CFLPA criticizes CFL commissioner Randy Ambrosie for grievance comments

TORONTO — The CFL Players’ Association fired back at the CFL on Thursday after the league criticized the group for grieving a two-game suspension handed to Hamilton Tiger-Cats linebacker Simoni Lawrence.

The league suspended Lawrence on Monday for hitting Saskatchewan Roughriders quarterback Zach Collaros in the head during the league’s regular-season opener last week.

When the CFLPA decided to grieve it on Wednesday, CFL commissioner Randy Ambrosie said, “The CFL is deeply disappointed that the CFLPA has decided to contest the league’s attempt to punish and deter a dangerous play.”

The CFLPA issued its own release on Thursday, criticizing the league.

“The commissioner’s public attack on the process and the rights allotted to all CFL players, as mutually agreed to in the collective agreement, is both disappointing and unhelpful,” the CFLPA said in a statement.

“There were two players involved in a play on opening night. One player was injured and the other has since been assessed a two-game suspension. Both players have rights, and both are members of the CFL Players’ Association.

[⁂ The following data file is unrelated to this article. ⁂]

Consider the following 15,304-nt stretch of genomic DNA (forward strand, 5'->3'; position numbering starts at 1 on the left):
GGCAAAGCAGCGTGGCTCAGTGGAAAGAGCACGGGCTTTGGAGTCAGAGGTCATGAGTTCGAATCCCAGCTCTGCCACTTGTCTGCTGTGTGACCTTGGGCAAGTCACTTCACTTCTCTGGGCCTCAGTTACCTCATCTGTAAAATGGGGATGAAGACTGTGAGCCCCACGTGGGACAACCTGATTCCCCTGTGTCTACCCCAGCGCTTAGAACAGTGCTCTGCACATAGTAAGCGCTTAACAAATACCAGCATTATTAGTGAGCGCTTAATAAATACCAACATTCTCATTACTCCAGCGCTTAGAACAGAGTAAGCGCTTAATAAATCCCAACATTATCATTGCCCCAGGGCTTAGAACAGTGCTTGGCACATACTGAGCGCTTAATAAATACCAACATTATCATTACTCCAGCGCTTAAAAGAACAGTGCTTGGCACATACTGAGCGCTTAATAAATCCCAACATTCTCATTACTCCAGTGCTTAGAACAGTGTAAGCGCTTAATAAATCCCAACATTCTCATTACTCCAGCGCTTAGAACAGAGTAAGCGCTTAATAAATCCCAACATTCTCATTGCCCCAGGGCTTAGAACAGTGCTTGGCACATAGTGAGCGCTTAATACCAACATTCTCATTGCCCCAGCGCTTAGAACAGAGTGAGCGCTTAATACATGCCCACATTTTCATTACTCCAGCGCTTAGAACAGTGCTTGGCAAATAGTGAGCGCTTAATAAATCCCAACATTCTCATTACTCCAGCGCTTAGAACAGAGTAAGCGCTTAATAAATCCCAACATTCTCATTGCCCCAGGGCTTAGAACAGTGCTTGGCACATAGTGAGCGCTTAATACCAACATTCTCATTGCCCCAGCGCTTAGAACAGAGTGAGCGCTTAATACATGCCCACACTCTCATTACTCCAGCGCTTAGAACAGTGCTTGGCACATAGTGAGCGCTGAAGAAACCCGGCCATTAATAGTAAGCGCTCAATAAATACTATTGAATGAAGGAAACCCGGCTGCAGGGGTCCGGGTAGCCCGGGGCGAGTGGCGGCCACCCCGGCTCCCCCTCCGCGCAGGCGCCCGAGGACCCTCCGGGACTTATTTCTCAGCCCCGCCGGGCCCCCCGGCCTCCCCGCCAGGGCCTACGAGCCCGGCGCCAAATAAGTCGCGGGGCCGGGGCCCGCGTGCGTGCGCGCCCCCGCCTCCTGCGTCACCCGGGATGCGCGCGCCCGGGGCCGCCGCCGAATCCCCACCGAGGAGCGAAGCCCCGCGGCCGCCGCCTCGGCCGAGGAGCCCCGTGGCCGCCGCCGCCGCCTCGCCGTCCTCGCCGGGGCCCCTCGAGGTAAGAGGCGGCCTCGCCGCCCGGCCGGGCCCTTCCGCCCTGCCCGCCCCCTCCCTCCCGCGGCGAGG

“Our commitment to player safety must be balanced by our duty to ensure every player receives fair representation when these situations happen. Generally, players have not been treated equally and therefore unfairly by the process the commissioner currently follows in these instances.”

The CFLPA goes on to say Ambrosie’s statement is an attempt to “gain a public relations advantage during a difficult situation.”

As a result of the grievance, Lawrence is eligible to continue playing until an arbitration hearing is held. The Ticats visit the Toronto Argonauts on Saturday.

Lawrence received a 25-yard roughing-the-passer penalty — one of three flags Hamilton took on Saskatchewan’s opening drive — as the Ticats went on to win 23-17 in the opener.

In its statement, the CFLPA says it pushed for the “CFL (to) adopt a system, currently used with success in the NFL, that would introduce fair and transparent protocols for players facing supplemental discipline.”

The CFLPA says the proposal “was rejected by the CFL, leaving the CFLPA to choose between its members, one injured and the other suspended.”

The CFL and CFLPA agreed on a new three-year collective bargaining agreement just before training camps started this year.

The CFL was not immediately available for comment.

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